With a steadily increasing population of 160 million people, its low elevation and coastal location, Bangladesh is among the most vulnerable countries to climate change. Flood and droughts ravage the lowlands, while salinity intrusion, land subsidence, cyclones, and rising sea-levels endanger the population living in the Bay of Bengal. According to a report by USAID, 56% of the population lives in high climate exposure area. Simultaneously, 70% of Bangladeshis live in rural areas, among which 87% depend on agriculture. Weather affects 80% of crop-yield variability—making those farmers subject to an uncertain economic future due to variation in the monsoon onset, drought incidences, and flood occurrences. At the same time, accurate and location-specific meteorological forecasts offer great potentials for securing food production against climate-related risks. Climate change is a national threat and requires solutions that can be easily scaled to the entire country.

Agro-meteorological forecasts and advisories for climate-proof food production in Bangladesh

Weather Impact cooperates with New Amsterdam Consultant and Delta Research Initiative to develop weather services for Bangladeshi farmers. Within the Water for Food Programm from NWP (Netherlands Water Partnership) we aim to increase farmers’ capacity to make data-driven decisions regarding water-management, irrigation, planting calendar and extreme weather mitigation. We will focus on the lower Ganges Delta in Bangladesh, a vulnerable place due to increased climate variability. By bridging the gap between farmers and weather information, we want to increase water use efficiency and increase food production.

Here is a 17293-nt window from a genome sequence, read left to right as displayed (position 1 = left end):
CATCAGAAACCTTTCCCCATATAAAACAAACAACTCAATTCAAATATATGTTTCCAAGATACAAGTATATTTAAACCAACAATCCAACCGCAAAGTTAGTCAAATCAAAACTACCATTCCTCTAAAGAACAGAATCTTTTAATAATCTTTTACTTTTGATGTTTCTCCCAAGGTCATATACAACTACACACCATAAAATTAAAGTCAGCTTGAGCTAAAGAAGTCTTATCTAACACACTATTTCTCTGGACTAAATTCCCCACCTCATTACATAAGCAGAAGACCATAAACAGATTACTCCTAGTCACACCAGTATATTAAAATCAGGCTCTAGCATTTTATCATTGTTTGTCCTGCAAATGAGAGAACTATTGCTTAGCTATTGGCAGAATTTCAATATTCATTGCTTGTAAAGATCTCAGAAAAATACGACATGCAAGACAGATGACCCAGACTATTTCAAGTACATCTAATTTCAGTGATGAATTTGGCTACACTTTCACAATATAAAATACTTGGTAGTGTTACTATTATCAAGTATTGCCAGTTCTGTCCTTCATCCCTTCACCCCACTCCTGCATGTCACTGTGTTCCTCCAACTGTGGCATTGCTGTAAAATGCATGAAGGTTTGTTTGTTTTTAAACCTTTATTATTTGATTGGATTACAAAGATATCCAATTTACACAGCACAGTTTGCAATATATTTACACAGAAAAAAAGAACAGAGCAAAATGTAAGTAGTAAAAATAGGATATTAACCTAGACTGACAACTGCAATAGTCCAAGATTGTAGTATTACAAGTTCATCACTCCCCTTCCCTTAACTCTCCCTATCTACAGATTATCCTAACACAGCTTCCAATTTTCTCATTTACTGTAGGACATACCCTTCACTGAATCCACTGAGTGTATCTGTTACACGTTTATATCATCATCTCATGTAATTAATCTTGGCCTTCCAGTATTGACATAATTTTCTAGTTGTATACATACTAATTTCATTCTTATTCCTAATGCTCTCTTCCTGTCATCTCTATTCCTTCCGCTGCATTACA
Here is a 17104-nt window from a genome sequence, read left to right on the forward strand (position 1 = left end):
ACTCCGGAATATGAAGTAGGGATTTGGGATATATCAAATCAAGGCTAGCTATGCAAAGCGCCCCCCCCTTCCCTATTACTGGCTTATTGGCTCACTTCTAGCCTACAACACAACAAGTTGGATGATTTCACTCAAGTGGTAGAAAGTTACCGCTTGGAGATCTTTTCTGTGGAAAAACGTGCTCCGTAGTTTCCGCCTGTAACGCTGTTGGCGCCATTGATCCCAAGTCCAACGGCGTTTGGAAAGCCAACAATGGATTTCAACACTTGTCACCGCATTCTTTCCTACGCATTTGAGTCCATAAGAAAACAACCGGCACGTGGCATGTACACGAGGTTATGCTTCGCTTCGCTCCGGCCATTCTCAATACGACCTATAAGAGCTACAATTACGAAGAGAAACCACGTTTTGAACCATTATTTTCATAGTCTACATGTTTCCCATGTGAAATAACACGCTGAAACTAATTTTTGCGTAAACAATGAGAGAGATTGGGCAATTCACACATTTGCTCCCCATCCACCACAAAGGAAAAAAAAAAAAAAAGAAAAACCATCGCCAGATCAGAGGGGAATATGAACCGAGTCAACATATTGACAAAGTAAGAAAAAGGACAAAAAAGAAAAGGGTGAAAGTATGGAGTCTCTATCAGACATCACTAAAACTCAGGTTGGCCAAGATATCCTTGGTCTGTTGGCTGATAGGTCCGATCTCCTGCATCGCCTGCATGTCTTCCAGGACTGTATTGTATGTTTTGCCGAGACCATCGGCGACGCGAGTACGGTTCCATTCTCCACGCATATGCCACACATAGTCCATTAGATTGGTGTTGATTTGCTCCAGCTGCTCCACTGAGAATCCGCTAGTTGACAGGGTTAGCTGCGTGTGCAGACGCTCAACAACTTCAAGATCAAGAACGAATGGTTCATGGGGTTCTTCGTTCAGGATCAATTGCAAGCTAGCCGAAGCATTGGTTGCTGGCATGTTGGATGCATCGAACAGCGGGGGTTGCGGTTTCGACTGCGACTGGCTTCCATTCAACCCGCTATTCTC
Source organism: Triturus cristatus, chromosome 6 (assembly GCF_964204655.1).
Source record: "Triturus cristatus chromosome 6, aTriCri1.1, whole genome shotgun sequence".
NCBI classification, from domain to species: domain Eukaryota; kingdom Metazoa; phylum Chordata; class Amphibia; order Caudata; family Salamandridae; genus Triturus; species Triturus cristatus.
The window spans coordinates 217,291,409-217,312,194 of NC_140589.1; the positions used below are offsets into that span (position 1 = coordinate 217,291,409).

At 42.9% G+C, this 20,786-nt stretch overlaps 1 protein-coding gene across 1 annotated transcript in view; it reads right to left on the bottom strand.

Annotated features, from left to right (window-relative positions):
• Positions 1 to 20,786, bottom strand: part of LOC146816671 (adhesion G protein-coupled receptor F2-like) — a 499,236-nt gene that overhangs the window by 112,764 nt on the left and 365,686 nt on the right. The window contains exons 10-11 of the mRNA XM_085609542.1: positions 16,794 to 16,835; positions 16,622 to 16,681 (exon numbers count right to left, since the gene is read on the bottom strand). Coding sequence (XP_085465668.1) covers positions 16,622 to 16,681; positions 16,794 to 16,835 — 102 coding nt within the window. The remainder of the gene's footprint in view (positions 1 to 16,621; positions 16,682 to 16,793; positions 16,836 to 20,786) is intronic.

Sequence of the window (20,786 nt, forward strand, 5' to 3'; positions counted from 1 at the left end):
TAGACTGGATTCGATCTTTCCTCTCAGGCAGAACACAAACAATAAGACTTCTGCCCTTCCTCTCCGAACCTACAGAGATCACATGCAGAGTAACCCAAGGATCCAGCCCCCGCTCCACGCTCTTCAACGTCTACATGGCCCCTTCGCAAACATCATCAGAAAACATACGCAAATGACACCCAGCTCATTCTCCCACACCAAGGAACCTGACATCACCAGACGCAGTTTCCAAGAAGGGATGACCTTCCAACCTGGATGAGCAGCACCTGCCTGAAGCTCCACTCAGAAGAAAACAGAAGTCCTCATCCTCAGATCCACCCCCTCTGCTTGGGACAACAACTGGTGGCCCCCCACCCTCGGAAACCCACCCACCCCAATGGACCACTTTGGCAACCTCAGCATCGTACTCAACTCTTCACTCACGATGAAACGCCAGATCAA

We have the opportunity to make a difference for farmers by providing the following services;

These services will be provided via the Weather Impact mobile application and social media. We will first target farmers from the Waterapps project, an initiative coordinated by our close partner Wageningen University.
The agro-meteorological forecasts and advisories to Bangladeshi farmers can have a direct effect on food security in the region. The weather forecasts are localized and interpreted into a tailored message for agricultural planning, depending on crop-type and farm location. With daily weather forecast, farmers have access to local information about the weather up to 7 days ahead, combined with an agricultural advice—a translation of the weather forecast into suitability for certain farming activities. An example of such advice would be a suitability indication to fertilize and weed on Tuesday, while Friday might be better for harrowing. This type of information guides farmer on daily farming activities and optimizes the growth, health, and quantity of their harvest.

More news about this project:

NWP winning proposal

Location of this project